We had lunch at Naked Ground and chatted with a nice pair of backpackers who had driven from Atlanta that morning. A big thunderstorm was coming in. As the weather soured, we opted to go back the way we’d come. The rain pelted down as we descended the steep upper switchbacks. Gary was wearing running shoes and found himself slipping and sliding.

The shower let up after a half hour, and we enjoyed the moist woods, where all the trees looked refreshed by the rain.

Gnarly tree trunk.

Gnarly tree trunk.

Tributary of Little Santeetlah Creek.

Side stream.

Red fungus.

Red fungus.

Little Santeetlah Creek.

Little Santeetlah Creek.

Hollow tree.

Hollow tulip poplar.

The sun emerged as we reached the lower section of the trail, and it was the best of both worlds: shining light hitting the moistened leaves and blossoms of the forest.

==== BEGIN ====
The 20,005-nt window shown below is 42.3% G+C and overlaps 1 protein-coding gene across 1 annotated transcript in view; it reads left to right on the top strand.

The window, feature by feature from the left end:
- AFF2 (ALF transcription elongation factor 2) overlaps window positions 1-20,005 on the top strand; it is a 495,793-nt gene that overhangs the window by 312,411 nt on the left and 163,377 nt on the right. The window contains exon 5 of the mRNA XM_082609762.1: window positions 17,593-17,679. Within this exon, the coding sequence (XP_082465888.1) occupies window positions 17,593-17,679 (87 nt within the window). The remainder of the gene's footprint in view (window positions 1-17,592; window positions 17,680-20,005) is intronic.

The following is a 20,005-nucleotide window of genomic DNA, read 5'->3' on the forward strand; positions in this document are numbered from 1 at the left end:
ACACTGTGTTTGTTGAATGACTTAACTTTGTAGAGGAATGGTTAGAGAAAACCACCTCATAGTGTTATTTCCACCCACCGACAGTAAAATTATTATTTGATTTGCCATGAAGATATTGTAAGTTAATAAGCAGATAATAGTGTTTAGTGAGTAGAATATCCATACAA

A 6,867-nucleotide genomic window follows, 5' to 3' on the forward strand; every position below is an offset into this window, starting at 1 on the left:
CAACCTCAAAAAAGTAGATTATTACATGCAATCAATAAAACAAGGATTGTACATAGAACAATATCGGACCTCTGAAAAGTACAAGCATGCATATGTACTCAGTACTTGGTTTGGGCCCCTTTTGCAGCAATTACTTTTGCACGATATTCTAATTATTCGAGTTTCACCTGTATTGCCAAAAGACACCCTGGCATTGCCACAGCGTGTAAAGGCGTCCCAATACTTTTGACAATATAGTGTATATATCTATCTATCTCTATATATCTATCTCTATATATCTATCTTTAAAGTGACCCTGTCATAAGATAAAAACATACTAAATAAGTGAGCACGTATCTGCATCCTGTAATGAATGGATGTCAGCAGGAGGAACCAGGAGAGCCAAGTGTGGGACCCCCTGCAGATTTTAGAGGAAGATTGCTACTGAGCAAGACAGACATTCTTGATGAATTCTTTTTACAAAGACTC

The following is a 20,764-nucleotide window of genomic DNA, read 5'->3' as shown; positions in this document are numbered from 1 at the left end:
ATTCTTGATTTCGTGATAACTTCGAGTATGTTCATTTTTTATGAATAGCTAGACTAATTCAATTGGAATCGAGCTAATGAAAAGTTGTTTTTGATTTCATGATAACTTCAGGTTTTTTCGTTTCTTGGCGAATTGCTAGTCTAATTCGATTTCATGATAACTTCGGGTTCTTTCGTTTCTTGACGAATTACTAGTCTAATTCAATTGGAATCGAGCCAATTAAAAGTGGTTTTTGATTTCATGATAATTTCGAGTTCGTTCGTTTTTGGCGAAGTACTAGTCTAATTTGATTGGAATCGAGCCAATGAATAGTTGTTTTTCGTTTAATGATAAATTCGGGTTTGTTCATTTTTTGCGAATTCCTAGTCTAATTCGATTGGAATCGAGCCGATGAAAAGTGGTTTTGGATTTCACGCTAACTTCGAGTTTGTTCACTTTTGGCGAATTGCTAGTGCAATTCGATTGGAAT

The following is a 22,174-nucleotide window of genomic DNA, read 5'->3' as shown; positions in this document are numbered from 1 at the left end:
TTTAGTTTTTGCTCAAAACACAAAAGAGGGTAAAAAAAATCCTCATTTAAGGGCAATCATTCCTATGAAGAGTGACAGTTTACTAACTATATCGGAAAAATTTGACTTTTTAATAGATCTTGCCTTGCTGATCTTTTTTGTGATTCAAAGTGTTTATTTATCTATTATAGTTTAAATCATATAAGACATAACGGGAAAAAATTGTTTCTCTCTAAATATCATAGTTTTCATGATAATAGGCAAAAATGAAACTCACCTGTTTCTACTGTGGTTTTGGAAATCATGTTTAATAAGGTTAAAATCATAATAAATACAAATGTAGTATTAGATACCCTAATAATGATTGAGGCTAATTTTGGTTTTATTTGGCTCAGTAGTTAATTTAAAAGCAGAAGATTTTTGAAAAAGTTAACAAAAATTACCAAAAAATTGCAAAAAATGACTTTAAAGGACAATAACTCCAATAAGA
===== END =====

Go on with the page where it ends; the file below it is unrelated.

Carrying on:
The Wilderness Society is now working to expand protection for this valuable area.

Rosebay rhododendron.

Rosebay rhododendron.


Joyce Kilmer-Slickrock extensions July 15, 2012

Posted by Jenny in conservation, history, Nantahala National Forest, nature, poetry.
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Tulip poplar soars to the sky

This post is one of a series about “North Carolina’s Mountain Treasures,” lands targeted for higher protective designation by the Wilderness Society.  For more information about this campaign, please visit the Mountain Treasures website.